In an animal study conducted in 2016, researchers learned that tissue regeneration and collagen production could be increased through use of lavender essential oil. 

This was especially true when applied at the start of scar treatment, which could eventually lead to smoother, blemish-free skin.

7. Eucalyptus oil can be a good choice for painful acne

The anti-inflammatory properties contained in eucalyptus oil could make it an ideal natural treatment for soothing particularly painful types of acne.

Based on the results of a study published in 2012, researchers believe that eucalyptus could boost the water-holding capacity of the skin, increase ceramide production, and improve the skin barrier’s resilience. 

This may be partly why eucalyptus extract is so often featured in anti-dandruff products.

8. Lemongrass oil is both antibacterial and anti-inflammatory

Our list contains several essential oils that contain anti-inflammatory properties and another one to consider is lemongrass oil.

There is a possibility that using a diluted mixture of lemongrass oil could help to reduce acne-induced inflammation, as studies have found that it contains compounds that could have a potent effect.

Researchers found that it is both antifungal and anti-inflammatory, so topical application could help to ease inflamed skin and give you more control over acne breakouts.

9. Bergamot oil’s natural properties could be beneficial for skin

Like lemongrass, bergamot oil is part of the citrus family and also contains natural properties that can be beneficial for soothing acne.

A scientific review published in early 2024 focussed on bergamot’s byproducts and the inflammatory benefits they could contain.

It concluded that based on a significant amount of evidence, bergamot could be used as a powerful and reliable resource to manage a variety of ailments that cause inflammation.

10. Garlic oil may be ideal for topical application

In 2011, a scientific review took a closer look at the dermatological potential of garlic, which included clinical trials, animal studies and laboratory studies.

They found that garlic extract contained wound-healing and antimicrobial effects, adding that it may also be effective at treating warts, corns, psoriasis, alopecia areata and fungal skin infections.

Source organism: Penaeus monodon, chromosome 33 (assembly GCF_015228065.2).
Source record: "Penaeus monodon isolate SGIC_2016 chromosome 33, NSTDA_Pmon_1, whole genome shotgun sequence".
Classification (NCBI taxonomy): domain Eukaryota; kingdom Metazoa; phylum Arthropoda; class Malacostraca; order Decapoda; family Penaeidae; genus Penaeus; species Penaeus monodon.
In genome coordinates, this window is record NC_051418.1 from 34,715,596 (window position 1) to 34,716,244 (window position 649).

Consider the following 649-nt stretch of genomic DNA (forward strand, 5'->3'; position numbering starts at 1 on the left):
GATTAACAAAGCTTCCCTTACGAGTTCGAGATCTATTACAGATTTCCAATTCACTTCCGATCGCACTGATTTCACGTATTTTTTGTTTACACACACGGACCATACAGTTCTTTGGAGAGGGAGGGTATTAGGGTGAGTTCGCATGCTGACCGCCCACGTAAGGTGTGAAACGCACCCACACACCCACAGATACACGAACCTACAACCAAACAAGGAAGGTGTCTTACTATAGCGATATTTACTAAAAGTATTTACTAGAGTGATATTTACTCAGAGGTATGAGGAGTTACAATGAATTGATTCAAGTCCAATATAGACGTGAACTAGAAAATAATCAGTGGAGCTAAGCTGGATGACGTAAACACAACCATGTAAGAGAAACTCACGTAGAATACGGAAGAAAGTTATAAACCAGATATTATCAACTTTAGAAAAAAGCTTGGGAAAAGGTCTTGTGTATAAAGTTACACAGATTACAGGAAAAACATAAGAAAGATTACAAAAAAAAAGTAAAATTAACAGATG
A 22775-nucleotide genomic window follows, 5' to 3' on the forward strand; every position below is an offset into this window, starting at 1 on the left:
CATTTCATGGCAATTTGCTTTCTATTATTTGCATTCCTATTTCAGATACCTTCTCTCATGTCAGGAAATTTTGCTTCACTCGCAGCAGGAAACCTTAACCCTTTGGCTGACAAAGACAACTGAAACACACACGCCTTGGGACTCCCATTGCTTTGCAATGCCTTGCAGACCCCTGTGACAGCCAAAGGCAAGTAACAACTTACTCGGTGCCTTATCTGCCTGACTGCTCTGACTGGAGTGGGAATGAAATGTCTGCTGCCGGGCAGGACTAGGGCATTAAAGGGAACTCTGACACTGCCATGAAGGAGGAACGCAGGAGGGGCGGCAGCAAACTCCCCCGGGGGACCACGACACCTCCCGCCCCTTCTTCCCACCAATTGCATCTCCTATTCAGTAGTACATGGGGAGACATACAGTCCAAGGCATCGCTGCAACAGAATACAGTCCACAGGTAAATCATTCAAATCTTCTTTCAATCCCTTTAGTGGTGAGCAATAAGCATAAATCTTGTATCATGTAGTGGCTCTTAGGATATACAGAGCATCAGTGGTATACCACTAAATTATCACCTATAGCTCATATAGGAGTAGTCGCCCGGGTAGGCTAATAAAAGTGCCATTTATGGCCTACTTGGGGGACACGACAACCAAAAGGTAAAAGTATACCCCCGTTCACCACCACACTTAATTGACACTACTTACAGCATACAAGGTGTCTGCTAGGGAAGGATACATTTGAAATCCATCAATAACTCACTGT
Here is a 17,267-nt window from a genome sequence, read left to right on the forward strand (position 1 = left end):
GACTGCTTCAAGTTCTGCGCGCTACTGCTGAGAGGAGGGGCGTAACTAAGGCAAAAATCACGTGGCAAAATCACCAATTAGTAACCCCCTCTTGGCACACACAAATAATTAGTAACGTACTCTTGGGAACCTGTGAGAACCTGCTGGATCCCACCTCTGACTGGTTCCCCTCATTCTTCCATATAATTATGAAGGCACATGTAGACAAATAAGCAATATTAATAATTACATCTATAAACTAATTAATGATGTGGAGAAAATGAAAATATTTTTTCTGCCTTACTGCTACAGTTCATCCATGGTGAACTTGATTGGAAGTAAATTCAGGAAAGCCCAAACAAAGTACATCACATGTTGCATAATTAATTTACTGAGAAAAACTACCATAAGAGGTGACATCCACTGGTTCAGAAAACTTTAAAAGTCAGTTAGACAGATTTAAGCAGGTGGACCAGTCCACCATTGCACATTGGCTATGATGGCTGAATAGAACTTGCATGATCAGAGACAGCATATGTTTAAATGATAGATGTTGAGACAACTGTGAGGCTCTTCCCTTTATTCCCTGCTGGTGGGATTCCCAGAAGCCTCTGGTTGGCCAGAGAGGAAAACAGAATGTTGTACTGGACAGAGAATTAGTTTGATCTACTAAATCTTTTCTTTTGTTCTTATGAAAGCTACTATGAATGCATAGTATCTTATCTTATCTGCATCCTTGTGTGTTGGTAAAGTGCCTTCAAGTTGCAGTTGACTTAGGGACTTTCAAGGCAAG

Whilst there is currently no direct scientific evidence that garlic oil can be effective as an anti-acne treatment, research has discovered it does contain anti-inflammatory properties, so topical application could help to ease some symptoms.

Woman looking at herself in the mirror applying cream to her cheek

How to safely use essential oils for acne

Before applying any essential oil to your skin, you should always dilute it with a carrier oil and follow the correct mixing guidelines.

Essential oils are packed with natural properties that can be beneficial for skin, although they are highly concentrated and can cause irritation when used in their pure form.

People who should avoid using essential oils without consulting a doctor include:

  • Anyone who is pregnant or breastfeeding
  • Older adults
  • Children younger than 12 years of age
  • Anyone with health concerns (such as low immunity, high blood pressure or epilepsy)

Do not apply essential oils for acne on irritated or broken skin and if you experience any irritation, stop using them immediately.

If you are using an essential oil for the first time, it is advisable to complete a patch test, as this will give you a clearer idea of its suitability for your skin.

black and white botanical illustration

FAQs about using essential oils for acne

Can I use peppermint oil for acne?

Currently, there is no scientific evidence that supports using peppermint oil for acne.

However, some people may find that it has a cooling effect that soothes the skin, which can calm irritable pimples.

Peppermint oil does contain antibacterial properties, which may also prove to be helpful. 

Can I use essential oils for acne scars?

The natural properties contained in lavender essential oil and rosehip oil could make them suitable for treating acne scars.

More scientific research is needed to identify the full potential of these oils as acne treatments, but anecdotal evidence suggests they could be beneficial.

Which essential oils for acne should I avoid?

Comedogenic oils are generally not suitable for treating acne, as they can clog up pores and increase the size of the outbreak.

The likes of olive oil and coconut oil should be avoided for this reason.

Whenever you apply essential oils for acne, keep a close eye on your skin to ensure you are not experiencing any negative reactions.


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Medical Disclaimer

The content in this article is for informational and educational purposes only and is not intended to take the place of medical advice. Please consult your personal physician for any advice or treatment regarding specific health questions. Neither the article editor, writer, nor the organisation of Nikura takes any responsibility for possible health consequences following the information given in any article. All readers should consult their physician before taking any advice given within these articles.